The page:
Mimicking hypersensitivity pneumonitis as an uncommon initial presentation of chronic granulomatous disease in children
Liu et al. Orphanet Journal of Rare Diseases
Mimicking hypersensitivity pneumonitis as an uncommon initial presentation of chronic granulomatous disease in children
Hui Liu 0 2
Jinrong Liu 0 2
Huimin Li 0 2
Yun Peng 1
Shunying Zhao 0 2
0 Department of Respiratory Medicine, Beijing Children's Hospital, Capital Medical University, National Center for Children's Health , Nanlishi Road 56, Xicheng District, Beijing , China
1 Imaging Center, Beijing Children's Hospital, Capital Medical University, National Center for Children's Health , Nanlishi Road 56, Xicheng District, Beijing , China
2 Department of Respiratory Medicine, Beijing Children's Hospital, Capital Medical University, National Center for Children's Health , Nanlishi Road 56, Xicheng District, Beijing , China
Dry cough, dyspenea and diffuse centrilobular nodules in both lungs of radiologic findings similar to hypersensitivity pneumonitis (HP) are rare initial presentation in chronic granulomatous disease (CGD). CGD is remarkable for increased susceptibility to bacterial and fungal infections as well as high sensitivity to inciting antigens such as Aspergillus species due to dysregulated inflammation. We identified three children who had an initial presentation mimicking HP and were subsequently diagnosed as CGD. All patients developed invasive pulmonary A. fumigatus infection (IPAI) following systemic glucocorticoid therapy. Two of the three patients were found to have mutations in NCF1 gene and one patient in NCF2 gene. As HP is uncommon in children, we should consider the possibility of CGD in children with HP, even in mimicking HP patients with suggestive inhalation history and negative fungal cultures. A prompt diagnosis of CGD is essential to enable initiation of prophylactic antibacterial and antifungal therapies.
Chronic granulomatous disease; Hypersensitivity pneumonitis; A; fumigatus; Glucocorticoid; Children
Letter to the editor
Chronic granulomatous disease (CGD) is characterized
by recurrent and severe bacterial and fungal infections
as well as excessive inflammation, which are most
prominent in gastrointestinal and genitourinary tracts, such
as granulomata mimicking Crohn’s disease [
An exuberant respiratory inflammation induced by the
exposure to inciting antigens and clinically manifested as
hypersensitivity pneumonitis (HP) or allergic
bronchopulmonary aspergillosis (ABPA) has also been described
in CGD [
]. However, HP as an initial presentation of
CGD is uncommon and has never been reported. Here
we review three children who had an initial presentation
mimicking HP, developed invasive pulmonary A.
fumigatus infection (IPAI) following systemic glucocorticoid
therapy and were subsequently diagnosed as CGD.
A 4-year-old boy was admitted to the hospital on
September 8, 2011 after 3 weeks of dry cough,
progressive dyspnea and fever. He lived in a fruit stall with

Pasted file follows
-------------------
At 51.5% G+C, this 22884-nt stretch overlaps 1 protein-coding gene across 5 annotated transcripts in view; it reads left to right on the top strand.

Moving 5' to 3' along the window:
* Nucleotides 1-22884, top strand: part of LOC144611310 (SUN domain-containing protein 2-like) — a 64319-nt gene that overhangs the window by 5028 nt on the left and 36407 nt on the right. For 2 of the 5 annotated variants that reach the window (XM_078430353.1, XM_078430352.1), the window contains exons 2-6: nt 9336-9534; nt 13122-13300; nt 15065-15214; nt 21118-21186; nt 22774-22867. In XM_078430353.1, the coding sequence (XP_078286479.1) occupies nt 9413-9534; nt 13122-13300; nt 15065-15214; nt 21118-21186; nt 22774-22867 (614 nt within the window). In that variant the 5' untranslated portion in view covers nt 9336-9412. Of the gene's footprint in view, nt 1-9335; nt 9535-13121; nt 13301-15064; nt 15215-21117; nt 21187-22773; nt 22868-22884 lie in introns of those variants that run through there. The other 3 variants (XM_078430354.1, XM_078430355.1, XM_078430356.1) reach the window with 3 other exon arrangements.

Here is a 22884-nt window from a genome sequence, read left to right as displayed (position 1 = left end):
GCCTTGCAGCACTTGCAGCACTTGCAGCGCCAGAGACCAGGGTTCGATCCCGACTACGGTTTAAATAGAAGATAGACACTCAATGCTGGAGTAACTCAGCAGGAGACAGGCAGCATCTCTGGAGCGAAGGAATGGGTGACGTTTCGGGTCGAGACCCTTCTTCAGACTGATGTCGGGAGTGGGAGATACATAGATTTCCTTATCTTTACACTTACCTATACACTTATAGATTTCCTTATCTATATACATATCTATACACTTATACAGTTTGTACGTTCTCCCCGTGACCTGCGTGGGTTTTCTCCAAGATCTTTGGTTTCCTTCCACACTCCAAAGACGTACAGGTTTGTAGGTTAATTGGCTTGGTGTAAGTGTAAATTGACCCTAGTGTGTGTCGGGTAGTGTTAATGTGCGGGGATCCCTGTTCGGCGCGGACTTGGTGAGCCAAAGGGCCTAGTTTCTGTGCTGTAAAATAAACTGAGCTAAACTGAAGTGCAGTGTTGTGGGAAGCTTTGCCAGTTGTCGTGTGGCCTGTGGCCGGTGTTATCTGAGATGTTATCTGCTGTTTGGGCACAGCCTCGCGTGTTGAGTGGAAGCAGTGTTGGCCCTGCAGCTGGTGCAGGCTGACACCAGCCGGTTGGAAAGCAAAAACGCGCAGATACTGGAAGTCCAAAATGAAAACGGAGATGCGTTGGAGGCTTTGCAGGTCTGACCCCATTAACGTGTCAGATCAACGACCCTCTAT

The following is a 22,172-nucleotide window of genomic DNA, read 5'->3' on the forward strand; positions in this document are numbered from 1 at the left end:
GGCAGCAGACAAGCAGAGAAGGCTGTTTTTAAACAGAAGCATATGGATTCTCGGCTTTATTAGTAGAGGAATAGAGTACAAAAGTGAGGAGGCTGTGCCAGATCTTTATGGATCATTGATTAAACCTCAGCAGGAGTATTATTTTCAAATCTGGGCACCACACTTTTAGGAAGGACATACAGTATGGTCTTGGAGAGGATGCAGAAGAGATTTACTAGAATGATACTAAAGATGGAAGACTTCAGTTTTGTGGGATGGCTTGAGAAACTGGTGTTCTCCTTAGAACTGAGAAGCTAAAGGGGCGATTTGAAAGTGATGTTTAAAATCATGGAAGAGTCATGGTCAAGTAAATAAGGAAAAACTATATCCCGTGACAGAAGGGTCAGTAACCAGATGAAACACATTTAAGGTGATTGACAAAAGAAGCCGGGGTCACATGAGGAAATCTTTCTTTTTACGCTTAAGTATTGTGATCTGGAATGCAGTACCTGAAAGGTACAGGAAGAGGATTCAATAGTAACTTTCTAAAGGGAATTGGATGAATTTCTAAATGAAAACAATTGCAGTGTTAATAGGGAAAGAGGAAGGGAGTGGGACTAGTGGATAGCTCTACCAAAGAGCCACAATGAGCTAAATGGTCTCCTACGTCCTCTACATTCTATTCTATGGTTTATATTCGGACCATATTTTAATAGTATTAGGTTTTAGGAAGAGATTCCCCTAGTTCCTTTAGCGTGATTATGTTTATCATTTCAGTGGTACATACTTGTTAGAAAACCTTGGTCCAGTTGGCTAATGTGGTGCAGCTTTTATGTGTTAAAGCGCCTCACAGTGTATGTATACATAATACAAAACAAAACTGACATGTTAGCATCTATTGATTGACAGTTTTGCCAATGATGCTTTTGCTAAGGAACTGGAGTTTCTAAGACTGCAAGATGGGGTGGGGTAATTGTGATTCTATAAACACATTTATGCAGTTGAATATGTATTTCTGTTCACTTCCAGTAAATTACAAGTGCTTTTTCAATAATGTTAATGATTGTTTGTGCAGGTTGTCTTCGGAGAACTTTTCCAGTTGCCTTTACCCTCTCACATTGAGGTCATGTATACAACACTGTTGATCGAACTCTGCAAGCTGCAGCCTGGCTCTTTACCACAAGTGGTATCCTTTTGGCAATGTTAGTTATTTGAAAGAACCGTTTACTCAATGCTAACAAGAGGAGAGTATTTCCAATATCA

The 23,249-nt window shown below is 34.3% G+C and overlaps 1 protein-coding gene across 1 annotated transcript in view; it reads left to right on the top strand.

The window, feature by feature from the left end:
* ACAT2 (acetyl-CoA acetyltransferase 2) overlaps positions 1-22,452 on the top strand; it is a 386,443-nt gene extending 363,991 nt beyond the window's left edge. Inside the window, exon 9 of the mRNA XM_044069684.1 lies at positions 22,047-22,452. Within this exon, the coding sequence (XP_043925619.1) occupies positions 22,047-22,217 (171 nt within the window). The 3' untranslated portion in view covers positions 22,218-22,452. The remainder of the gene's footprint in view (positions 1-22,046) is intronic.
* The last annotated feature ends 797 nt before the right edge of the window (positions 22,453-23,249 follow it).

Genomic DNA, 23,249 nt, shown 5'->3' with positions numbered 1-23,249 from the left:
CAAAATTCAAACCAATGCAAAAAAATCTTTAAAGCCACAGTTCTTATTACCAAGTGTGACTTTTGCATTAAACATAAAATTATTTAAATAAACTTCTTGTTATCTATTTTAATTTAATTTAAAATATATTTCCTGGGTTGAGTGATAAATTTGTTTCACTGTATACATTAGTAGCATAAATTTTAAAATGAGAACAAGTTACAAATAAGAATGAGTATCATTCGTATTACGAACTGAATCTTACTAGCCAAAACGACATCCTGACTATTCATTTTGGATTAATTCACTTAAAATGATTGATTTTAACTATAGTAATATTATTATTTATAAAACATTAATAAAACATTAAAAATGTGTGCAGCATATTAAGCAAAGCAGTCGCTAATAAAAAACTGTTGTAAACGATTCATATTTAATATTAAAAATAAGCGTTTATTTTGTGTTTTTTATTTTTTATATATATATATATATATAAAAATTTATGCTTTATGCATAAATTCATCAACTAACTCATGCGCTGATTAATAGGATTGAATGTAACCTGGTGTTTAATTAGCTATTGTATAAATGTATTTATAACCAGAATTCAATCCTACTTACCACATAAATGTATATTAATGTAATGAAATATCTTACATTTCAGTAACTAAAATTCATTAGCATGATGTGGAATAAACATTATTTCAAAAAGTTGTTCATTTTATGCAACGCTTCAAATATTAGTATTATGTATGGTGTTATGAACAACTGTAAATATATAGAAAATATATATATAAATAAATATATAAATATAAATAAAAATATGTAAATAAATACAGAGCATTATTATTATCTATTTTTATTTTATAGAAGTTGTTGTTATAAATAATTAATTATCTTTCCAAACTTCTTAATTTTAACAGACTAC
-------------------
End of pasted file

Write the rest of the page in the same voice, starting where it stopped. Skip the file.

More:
many rotten fruits inside. He had a history of pneumonia
at 3 months old. He also had a history of severe eczema
and seasonal rhinitis at one year old.
On admission, his oxygen saturation at rest was 92%,
and decreased to 86% after walking. Bilateral basilar rales
were noted on auscultation. Chest high-resolution CT
(HRCT) scan showed diffuse nodular opacities and slight
ground-glass (Fig. 1a). Cultures revealed no evidences
of mycobacteria, fungi and viruses. A specimen taken
from video-assisted lung biopsy of the right lower
lobe revealed bronchiolo centric lymphocytic, and
nonnecrotizing granulomas and no evidence of fungal or
bacterial elements (Fig. 2). Bronchoalveolar lavage fluid
(BALF) from his right middle lobe consisted of 46%
macrophages, 2% eosinophils and 52% T cells, with a
CD4+/CD8+ ratio of 0.62. Fungal and mycobacterial
cultures of BALF were negative, as were T-cell
interferonγ release assays for tuberculosis and polymerase chain
reactions for pneumocystis jirovecii. After exclusion of
infectious agents, diagnosis of mimicking HP probably due
to inhalation of rotten fruit elements was made.
Treatment with 1 mg/kg/day prednisone was initiated and
clinical symptoms improved after 3 days.
Three weeks after the beginning of tapered
prednisone, he developed fever and cough with purulent
sputum. HRCT found consolidation in left upper lobe and
cavity in right upper lobe (Fig. 2a). Sputum culture was
positive for A. fumigatus three times. Parenteral
voriconazole therapy for 2 months followed by oral
voriconazole was administered for 6 months until lung
lesions disappeared completely. In consideration of the
patient’s progressive course, he was referred to
immunological test. Dihydrorhodamine-1,2,3 (DHR) test showed
the absence of neutrophil oxidative burst consistent with
CGD. Gene mutation analyses revealed compound
heterozygous mutations (c.278A > T and c.475delA) in
NCF2 gene, indicating autosomal recessive CGD [
Continuous prophylactic treatment with
trimethoprimsulfamethoxazole and itraconazole were administered, and
no infection recurred in a follow-up period of 4 years.
An 8-year-old girl was admitted to the hospital on
February 15, 2015 because of high spiking fever and chills,
dry cough, progressive dyspnea and chest stuffy for
20 days. Twenty-four days ago she had burned decayed
cornhusks with her brother (case 3) for 4 h. She had a
history of severe eczema and seasonal rhinitis at 3 years old.
On admission, her oxygen saturation at rest was 93%,